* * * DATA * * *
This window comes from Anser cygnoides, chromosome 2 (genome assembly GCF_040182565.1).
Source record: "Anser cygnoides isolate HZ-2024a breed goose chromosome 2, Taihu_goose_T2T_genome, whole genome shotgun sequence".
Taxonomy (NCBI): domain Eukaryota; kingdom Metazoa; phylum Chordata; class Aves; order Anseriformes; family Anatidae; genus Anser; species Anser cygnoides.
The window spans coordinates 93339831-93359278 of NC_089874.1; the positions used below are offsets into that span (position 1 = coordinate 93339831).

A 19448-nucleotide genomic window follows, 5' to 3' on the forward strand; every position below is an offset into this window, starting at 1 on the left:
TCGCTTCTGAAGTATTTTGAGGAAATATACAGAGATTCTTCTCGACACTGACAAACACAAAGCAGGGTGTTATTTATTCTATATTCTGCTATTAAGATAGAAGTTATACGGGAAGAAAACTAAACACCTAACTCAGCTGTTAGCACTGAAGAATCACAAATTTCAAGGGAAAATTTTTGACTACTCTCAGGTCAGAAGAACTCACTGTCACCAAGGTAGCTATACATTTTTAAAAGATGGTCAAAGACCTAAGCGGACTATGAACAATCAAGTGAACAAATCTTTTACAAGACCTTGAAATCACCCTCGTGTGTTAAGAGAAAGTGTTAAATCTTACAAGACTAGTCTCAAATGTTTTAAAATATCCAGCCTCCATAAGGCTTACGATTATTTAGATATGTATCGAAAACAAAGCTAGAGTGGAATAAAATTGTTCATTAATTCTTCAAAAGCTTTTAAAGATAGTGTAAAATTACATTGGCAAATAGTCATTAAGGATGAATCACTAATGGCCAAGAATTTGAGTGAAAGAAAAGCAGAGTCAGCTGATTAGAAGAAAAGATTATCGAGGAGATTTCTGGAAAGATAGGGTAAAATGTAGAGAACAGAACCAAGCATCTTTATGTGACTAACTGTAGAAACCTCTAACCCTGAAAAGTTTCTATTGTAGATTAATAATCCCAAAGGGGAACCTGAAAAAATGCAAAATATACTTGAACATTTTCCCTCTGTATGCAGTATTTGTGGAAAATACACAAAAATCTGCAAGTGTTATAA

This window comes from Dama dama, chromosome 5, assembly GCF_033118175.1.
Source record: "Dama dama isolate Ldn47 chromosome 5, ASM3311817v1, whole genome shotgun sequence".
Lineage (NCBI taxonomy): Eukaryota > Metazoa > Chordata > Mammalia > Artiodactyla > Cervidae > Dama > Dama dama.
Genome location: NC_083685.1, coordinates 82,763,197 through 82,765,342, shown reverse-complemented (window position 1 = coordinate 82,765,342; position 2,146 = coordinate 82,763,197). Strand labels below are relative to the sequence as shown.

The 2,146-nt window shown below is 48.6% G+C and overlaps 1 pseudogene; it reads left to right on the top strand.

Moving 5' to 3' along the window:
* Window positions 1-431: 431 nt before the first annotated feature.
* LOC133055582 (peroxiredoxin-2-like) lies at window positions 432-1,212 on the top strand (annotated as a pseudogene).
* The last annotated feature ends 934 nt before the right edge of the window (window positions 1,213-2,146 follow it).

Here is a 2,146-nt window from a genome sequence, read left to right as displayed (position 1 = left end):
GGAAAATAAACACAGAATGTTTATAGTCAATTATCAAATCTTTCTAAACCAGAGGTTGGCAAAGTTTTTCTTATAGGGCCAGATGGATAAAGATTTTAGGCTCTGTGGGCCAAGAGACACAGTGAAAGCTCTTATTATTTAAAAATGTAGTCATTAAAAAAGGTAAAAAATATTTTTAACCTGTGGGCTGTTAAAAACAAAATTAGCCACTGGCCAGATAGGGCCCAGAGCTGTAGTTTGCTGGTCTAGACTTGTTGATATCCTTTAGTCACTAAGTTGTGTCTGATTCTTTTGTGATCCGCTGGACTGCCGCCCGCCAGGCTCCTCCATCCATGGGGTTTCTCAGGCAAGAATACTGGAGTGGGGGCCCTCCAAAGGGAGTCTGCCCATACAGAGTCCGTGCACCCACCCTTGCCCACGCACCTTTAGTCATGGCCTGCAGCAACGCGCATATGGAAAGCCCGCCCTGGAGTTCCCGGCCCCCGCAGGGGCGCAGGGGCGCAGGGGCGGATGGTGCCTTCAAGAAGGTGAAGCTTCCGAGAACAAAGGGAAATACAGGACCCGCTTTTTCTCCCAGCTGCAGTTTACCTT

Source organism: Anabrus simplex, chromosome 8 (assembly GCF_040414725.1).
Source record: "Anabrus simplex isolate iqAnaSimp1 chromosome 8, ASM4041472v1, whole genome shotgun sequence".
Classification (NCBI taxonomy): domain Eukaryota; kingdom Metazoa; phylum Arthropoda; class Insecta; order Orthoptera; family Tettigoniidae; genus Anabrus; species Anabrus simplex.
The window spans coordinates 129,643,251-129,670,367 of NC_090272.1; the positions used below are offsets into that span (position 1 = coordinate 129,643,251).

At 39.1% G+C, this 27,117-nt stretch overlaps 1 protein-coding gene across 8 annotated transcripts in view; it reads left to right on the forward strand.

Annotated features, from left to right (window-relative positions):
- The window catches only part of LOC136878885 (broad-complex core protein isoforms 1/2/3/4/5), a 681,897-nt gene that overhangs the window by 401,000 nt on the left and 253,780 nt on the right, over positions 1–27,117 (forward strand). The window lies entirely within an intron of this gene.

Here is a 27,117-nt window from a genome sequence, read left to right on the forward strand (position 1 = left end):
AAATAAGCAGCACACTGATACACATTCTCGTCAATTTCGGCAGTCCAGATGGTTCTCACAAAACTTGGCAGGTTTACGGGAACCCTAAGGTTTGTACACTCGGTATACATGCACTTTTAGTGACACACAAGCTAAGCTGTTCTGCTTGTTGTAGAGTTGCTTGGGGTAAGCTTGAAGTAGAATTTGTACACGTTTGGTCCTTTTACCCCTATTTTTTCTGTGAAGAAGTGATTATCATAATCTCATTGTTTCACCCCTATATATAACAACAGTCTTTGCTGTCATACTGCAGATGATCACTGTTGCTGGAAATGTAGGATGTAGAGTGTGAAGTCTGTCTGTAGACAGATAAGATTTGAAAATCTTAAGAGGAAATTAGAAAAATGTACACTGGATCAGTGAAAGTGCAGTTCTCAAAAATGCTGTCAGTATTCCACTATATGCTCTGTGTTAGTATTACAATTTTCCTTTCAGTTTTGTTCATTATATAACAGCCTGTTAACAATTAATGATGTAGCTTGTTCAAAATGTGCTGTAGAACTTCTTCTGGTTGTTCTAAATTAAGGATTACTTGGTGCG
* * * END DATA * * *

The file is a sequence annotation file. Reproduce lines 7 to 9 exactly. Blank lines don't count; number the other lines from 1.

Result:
This window comes from Dama dama, chromosome 5, assembly GCF_033118175.1.
Source record: "Dama dama isolate Ldn47 chromosome 5, ASM3311817v1, whole genome shotgun sequence".
Lineage (NCBI taxonomy): Eukaryota > Metazoa > Chordata > Mammalia > Artiodactyla > Cervidae > Dama > Dama dama.